Only seven governors in U.S. history have been impeached and removed from office.
|Kerry: Hike minimum wage to $7 : June 18, 2004|
Kerry's proposal returns his attention to fiscal policies as the economy is rebounding under President Bush. In the midst of a two-week campaign swing focusing on ways to improve the financial standing of American families, Kerry cites statistics like rising bankruptcy rates and dropping wages as a share of national income. Yet he can no longer point to rising unemployment as the main evidence that Bush's economic leadership is failing. So far this year, 1.2 million jobs have been created, although there is still a net job loss of more than 1 million jobs since Bush took office.
|Nader excluded from presidential debates : June 17, 2004|
However, only candidates who score at least 15 percent support in an average of five national polls by the time of the first debate will be invited. Nader's current support is at about half the required level, making it likely that he will be excluded, as he was in 1996 and 2000, when he was the Green Party candidate. "This commission is a political organization designed to support the two major parties and shut out third party and independent candidates," Nader said in a written statement. "We need to reinvigorate our democracy by having real debates -- not joint press conferences designed to limit the voices heard by voters."
In May, a group of former third-party presidential candidates, including Nader and Pat Buchanan, and three small political parties sued the Federal Elections Commission, demanding that it decertify the Commission on Presidential Debates. The FEC was sued because it earlier dismissed a similar complaint filed by the excluded candidates, who argued that the commission is a partisan group designed to further the interests of Democrats and Republicans. Nader said the debate commission "should be stripped of their non-profit status, and television networks who work with them should realize they are working with a political organization, not an educational organization."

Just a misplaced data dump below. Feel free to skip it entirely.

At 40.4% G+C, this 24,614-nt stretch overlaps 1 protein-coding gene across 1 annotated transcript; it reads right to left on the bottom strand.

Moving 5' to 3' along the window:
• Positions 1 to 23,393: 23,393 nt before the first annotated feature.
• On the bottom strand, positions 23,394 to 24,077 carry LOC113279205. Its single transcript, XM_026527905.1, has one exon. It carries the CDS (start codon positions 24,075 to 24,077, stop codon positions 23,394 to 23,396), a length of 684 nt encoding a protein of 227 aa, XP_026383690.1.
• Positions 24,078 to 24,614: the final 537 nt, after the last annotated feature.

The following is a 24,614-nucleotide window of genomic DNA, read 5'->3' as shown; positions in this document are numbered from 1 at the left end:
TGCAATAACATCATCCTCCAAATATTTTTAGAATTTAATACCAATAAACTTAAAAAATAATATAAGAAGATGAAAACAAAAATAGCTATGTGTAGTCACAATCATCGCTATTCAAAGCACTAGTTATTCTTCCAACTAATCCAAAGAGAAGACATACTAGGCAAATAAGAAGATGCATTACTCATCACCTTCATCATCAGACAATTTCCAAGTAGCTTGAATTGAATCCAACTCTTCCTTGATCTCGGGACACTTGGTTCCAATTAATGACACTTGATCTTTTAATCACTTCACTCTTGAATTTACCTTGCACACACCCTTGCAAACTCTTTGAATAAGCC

|9/11 Panel: No al Qaeda, Saddam link : June 15, 2004|
"The Sudanese, to protect their own ties with Iraq, reportedly persuaded bin Laden to cease this support and arranged for contacts between Iraq and al Qaeda." A senior Iraqi intelligence officer reportedly made three visits to Sudan, finally meeting bin Laden in 1994.
Bin Laden is said to have requested space to establish training camps, as well as assistance in procuring weapons, but Iraq apparently never responded. "There have been reports that contacts between Iraq and al Qaeda also occurred after bin Laden had returned to Afghanistan, but they do not appear to have resulted in a collaborative relationship," the report said.
"Two senior bin Laden associates associates have adamantly denied" any relationship, the report said. The report also found that there was no "convincing evidence that any government financially supported al Qaeda before 9/11" other than the limited support provided by the Taliban when bin Laden arrived in Afghanistan. It found that Saudi Arabia was a rich fund-raising ground for al Qaeda, but that it had found no evidence that the Saudi government as an institution or senior officials within the Saudi government funded al Qaeda.